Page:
Margaret Drabble explores the history of the jigsaw alongside her own personal pursuit of what Boswell called the 'innocent soothing relief from melancholy' found in puzzles and board games. In The Pattern in the Carpet she describes the history of this uniquely British form of meditation, from its earliest incarnation as a dissected map, used as a teaching tool in the late eighteenth century, to the intricate word-play of Georges Perec and the world's hardest five-thousand piece jigsaw - a Jackson Pollock painting. Woven carefully through her account are the author's intimate memories of her Auntie Phyl - her childhood visits to the house in Long Bennington on the Great North Road, their first visit to London together, the books they read and, above all, the jigsaws that they completed.
The resulting book is an original and moving personal history about ageing and the authenticity of memory, about the importance of childhood play; and how we rearrange objects into new patterns to make sense of our past and ornament our present. It will delight and transport its readers.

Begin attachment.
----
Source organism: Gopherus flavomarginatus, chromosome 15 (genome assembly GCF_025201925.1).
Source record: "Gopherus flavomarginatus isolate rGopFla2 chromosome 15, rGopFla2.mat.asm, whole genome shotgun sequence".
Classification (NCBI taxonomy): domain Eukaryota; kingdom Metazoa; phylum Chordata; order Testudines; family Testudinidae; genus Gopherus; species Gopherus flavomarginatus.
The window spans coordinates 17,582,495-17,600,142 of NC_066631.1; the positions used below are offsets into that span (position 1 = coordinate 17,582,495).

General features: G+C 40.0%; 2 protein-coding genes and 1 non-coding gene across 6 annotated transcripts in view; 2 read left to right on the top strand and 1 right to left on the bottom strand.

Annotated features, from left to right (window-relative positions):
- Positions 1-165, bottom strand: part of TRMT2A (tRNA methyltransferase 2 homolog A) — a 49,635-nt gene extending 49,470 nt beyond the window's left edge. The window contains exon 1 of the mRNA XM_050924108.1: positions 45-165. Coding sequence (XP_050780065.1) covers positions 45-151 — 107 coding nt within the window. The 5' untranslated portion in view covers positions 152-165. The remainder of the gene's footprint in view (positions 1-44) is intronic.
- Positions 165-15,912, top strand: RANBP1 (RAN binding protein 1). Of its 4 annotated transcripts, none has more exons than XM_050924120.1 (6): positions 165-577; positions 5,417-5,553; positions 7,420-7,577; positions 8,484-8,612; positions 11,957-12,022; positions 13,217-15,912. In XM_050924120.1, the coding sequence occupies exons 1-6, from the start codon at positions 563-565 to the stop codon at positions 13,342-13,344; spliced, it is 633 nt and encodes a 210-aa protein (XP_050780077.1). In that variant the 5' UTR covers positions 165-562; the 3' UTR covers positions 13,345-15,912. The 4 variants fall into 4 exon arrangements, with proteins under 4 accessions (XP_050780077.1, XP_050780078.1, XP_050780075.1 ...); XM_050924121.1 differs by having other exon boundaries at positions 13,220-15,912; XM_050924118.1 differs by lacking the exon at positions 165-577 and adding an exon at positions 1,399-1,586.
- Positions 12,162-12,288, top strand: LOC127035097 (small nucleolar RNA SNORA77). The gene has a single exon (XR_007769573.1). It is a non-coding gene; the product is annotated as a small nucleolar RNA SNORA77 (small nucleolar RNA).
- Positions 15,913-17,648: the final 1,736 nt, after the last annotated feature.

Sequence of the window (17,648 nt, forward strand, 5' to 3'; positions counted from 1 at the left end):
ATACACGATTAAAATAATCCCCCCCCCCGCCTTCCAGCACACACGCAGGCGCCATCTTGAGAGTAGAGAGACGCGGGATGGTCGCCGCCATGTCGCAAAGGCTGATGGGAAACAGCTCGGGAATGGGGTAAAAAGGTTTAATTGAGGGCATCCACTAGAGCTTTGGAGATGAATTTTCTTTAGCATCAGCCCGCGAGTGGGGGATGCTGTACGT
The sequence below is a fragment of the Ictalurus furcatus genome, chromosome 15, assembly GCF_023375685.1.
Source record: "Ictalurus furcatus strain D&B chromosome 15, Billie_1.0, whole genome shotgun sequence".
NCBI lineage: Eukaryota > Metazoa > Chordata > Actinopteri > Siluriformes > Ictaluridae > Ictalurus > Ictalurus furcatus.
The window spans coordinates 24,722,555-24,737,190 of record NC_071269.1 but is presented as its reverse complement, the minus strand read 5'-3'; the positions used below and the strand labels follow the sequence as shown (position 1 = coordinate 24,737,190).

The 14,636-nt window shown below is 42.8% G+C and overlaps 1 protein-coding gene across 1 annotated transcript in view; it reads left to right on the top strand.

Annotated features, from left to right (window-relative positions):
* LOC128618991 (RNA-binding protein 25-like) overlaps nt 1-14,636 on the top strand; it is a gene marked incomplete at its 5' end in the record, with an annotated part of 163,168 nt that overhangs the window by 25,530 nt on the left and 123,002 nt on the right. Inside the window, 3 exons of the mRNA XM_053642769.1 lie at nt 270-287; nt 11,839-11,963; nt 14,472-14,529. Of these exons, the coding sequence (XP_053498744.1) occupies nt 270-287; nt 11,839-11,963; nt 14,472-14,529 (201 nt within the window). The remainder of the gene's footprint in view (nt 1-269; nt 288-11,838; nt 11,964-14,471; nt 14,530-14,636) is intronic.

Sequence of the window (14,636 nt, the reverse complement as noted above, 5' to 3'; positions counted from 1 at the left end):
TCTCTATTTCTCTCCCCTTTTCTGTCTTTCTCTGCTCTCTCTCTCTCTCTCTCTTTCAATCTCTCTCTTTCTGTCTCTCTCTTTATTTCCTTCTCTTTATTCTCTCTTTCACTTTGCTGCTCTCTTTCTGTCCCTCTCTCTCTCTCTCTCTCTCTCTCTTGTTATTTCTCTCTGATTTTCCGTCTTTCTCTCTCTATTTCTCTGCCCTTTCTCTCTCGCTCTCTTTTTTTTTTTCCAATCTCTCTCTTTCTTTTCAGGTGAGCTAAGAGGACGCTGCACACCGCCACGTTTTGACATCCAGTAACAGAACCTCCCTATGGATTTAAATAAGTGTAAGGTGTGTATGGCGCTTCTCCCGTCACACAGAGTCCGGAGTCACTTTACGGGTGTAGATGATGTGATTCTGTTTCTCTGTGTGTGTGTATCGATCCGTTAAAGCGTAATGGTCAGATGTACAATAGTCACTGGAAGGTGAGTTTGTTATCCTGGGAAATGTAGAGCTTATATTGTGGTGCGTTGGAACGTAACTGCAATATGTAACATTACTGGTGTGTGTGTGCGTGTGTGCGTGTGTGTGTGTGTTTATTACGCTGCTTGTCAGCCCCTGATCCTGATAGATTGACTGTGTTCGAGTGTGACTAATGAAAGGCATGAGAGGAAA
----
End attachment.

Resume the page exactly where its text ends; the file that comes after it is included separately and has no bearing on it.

Margaret Drabble was born in Sheffield in 1939 and went to a Quaker boarding school in York, and then Newnham College, Cambridge. In 1980 she was awarded the CBE. She has written several highly acclaimed novels, most recently The Sea Lady (published by Fig Tree, 2006). She has also written biographies, screenplays and is the editor of The Oxford Companion to English Literature. She is married to the biographer Michael Holroyd and lives in London.